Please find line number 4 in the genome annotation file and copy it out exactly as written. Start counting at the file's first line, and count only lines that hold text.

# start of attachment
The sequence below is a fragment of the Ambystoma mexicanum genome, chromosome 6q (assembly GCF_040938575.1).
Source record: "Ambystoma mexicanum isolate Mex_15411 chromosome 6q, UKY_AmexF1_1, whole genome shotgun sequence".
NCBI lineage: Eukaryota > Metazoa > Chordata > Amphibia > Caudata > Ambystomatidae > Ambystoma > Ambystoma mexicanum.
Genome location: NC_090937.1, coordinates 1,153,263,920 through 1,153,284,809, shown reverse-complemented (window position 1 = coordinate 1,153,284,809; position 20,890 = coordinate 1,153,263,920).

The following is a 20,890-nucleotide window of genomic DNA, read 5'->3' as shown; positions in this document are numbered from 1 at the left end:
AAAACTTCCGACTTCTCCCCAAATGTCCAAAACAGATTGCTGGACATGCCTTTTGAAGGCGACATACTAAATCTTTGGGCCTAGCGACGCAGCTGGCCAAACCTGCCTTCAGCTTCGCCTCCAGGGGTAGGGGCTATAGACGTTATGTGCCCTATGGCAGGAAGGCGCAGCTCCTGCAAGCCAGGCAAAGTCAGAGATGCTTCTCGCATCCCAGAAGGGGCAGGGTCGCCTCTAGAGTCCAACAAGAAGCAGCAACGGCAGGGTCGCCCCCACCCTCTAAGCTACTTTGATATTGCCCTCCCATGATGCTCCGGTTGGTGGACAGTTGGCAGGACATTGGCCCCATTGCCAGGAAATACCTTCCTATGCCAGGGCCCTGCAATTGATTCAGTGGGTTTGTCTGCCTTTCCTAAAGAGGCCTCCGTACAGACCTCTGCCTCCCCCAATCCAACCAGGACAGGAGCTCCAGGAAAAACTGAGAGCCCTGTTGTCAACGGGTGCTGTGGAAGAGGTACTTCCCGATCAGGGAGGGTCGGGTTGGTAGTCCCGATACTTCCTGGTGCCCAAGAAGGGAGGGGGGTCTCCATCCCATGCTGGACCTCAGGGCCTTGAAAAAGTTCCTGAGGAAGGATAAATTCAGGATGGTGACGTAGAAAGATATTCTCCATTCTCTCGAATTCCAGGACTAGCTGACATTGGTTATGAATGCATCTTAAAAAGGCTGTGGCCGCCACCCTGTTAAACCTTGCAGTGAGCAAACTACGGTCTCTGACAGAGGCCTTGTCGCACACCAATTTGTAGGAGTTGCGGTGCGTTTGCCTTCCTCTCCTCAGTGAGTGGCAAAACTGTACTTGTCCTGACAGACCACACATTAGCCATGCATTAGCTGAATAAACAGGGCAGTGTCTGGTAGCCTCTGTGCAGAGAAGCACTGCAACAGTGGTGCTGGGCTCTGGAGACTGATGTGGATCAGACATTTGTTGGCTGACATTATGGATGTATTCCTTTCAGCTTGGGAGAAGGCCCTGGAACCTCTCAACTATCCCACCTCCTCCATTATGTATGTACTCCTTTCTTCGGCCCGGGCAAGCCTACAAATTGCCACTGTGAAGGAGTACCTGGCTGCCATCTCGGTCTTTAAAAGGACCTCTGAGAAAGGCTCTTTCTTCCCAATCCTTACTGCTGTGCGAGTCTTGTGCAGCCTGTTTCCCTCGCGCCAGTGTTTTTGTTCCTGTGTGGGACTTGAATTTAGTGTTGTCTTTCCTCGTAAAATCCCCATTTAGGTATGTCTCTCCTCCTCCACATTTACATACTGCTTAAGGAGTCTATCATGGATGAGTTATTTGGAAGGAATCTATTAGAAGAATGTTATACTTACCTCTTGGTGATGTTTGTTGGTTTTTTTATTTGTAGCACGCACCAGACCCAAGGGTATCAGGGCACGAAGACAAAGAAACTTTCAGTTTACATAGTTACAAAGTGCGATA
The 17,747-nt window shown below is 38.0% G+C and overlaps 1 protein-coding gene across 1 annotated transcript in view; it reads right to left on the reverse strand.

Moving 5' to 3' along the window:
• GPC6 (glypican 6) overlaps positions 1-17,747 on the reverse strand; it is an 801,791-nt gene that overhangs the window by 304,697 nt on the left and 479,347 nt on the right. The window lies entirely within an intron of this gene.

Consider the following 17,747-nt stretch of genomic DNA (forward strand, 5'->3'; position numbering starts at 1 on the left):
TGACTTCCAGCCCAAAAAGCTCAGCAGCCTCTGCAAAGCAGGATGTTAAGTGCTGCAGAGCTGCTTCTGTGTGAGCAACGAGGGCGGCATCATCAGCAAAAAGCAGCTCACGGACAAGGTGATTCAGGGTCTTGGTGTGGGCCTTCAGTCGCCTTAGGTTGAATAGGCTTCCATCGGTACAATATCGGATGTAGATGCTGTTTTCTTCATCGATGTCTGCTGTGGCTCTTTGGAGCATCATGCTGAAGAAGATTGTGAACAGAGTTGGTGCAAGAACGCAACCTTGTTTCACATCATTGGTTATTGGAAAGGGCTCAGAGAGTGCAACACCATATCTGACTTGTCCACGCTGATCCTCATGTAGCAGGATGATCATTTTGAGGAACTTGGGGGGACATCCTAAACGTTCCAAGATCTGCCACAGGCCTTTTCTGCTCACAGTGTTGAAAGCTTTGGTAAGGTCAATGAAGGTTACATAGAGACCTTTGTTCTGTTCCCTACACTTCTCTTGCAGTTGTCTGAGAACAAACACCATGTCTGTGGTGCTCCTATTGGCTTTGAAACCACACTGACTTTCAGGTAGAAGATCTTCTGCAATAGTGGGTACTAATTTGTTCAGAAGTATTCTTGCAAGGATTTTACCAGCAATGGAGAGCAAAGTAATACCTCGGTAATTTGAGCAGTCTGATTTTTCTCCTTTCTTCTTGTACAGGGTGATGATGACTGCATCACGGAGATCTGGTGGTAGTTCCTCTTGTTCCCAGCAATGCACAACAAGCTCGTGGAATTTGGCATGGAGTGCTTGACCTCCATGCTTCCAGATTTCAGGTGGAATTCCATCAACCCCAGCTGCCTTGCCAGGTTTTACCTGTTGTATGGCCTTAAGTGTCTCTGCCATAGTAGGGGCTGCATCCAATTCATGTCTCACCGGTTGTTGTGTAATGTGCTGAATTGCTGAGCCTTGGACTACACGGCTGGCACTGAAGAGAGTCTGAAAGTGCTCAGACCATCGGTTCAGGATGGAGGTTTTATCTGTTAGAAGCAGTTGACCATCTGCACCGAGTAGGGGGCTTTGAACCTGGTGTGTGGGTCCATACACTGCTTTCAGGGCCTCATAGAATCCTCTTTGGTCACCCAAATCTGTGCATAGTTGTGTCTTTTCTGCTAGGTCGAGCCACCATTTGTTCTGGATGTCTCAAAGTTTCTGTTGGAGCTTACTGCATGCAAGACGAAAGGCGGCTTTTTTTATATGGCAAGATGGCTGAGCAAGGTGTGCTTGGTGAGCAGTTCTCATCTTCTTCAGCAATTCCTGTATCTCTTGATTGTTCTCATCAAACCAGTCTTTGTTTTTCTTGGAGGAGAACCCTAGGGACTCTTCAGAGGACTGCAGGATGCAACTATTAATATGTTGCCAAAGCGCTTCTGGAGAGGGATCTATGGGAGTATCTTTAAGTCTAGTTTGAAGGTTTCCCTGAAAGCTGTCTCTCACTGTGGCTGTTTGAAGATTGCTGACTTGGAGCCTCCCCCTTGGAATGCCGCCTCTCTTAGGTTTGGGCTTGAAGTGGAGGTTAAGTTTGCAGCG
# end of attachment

Genome location: NC_090937.1, coordinates 1,153,263,920 through 1,153,284,809, shown reverse-complemented (window position 1 = coordinate 1,153,284,809; position 20,890 = coordinate 1,153,263,920).